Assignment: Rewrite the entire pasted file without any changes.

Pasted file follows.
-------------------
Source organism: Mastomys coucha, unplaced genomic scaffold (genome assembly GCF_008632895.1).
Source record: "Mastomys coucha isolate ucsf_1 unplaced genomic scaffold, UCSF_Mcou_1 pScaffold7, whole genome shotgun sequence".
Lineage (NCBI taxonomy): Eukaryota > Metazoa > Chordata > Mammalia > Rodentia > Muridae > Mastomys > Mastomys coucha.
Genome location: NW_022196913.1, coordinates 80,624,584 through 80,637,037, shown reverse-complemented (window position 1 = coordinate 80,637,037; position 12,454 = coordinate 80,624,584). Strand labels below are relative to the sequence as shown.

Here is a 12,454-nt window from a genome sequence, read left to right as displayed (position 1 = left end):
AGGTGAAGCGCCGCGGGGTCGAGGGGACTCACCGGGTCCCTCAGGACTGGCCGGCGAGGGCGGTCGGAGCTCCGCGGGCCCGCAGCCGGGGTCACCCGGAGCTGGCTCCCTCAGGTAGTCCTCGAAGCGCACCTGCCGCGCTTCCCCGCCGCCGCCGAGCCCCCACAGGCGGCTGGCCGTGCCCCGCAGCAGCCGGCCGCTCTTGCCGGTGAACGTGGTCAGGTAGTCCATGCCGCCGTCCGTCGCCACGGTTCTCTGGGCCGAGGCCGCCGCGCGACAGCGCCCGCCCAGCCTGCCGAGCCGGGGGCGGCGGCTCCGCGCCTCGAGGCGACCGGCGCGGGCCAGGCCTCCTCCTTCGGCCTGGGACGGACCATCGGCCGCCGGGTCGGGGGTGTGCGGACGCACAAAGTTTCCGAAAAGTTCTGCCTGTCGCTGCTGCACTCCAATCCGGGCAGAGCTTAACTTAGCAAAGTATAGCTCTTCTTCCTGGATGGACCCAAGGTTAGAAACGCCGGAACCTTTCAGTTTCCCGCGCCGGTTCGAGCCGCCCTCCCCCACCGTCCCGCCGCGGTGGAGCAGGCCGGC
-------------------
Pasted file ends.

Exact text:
Source organism: Mastomys coucha, unplaced genomic scaffold (genome assembly GCF_008632895.1).
Source record: "Mastomys coucha isolate ucsf_1 unplaced genomic scaffold, UCSF_Mcou_1 pScaffold7, whole genome shotgun sequence".
Lineage (NCBI taxonomy): Eukaryota > Metazoa > Chordata > Mammalia > Rodentia > Muridae > Mastomys > Mastomys coucha.
Genome location: NW_022196913.1, coordinates 80,624,584 through 80,637,037, shown reverse-complemented (window position 1 = coordinate 80,637,037; position 12,454 = coordinate 80,624,584). Strand labels below are relative to the sequence as shown.

Here is a 12,454-nt window from a genome sequence, read left to right as displayed (position 1 = left end):
AGGTGAAGCGCCGCGGGGTCGAGGGGACTCACCGGGTCCCTCAGGACTGGCCGGCGAGGGCGGTCGGAGCTCCGCGGGCCCGCAGCCGGGGTCACCCGGAGCTGGCTCCCTCAGGTAGTCCTCGAAGCGCACCTGCCGCGCTTCCCCGCCGCCGCCGAGCCCCCACAGGCGGCTGGCCGTGCCCCGCAGCAGCCGGCCGCTCTTGCCGGTGAACGTGGTCAGGTAGTCCATGCCGCCGTCCGTCGCCACGGTTCTCTGGGCCGAGGCCGCCGCGCGACAGCGCCCGCCCAGCCTGCCGAGCCGGGGGCGGCGGCTCCGCGCCTCGAGGCGACCGGCGCGGGCCAGGCCTCCTCCTTCGGCCTGGGACGGACCATCGGCCGCCGGGTCGGGGGTGTGCGGACGCACAAAGTTTCCGAAAAGTTCTGCCTGTCGCTGCTGCACTCCAATCCGGGCAGAGCTTAACTTAGCAAAGTATAGCTCTTCTTCCTGGATGGACCCAAGGTTAGAAACGCCGGAACCTTTCAGTTTCCCGCGCCGGTTCGAGCCGCCCTCCCCCACCGTCCCGCCGCGGTGGAGCAGGCCGGC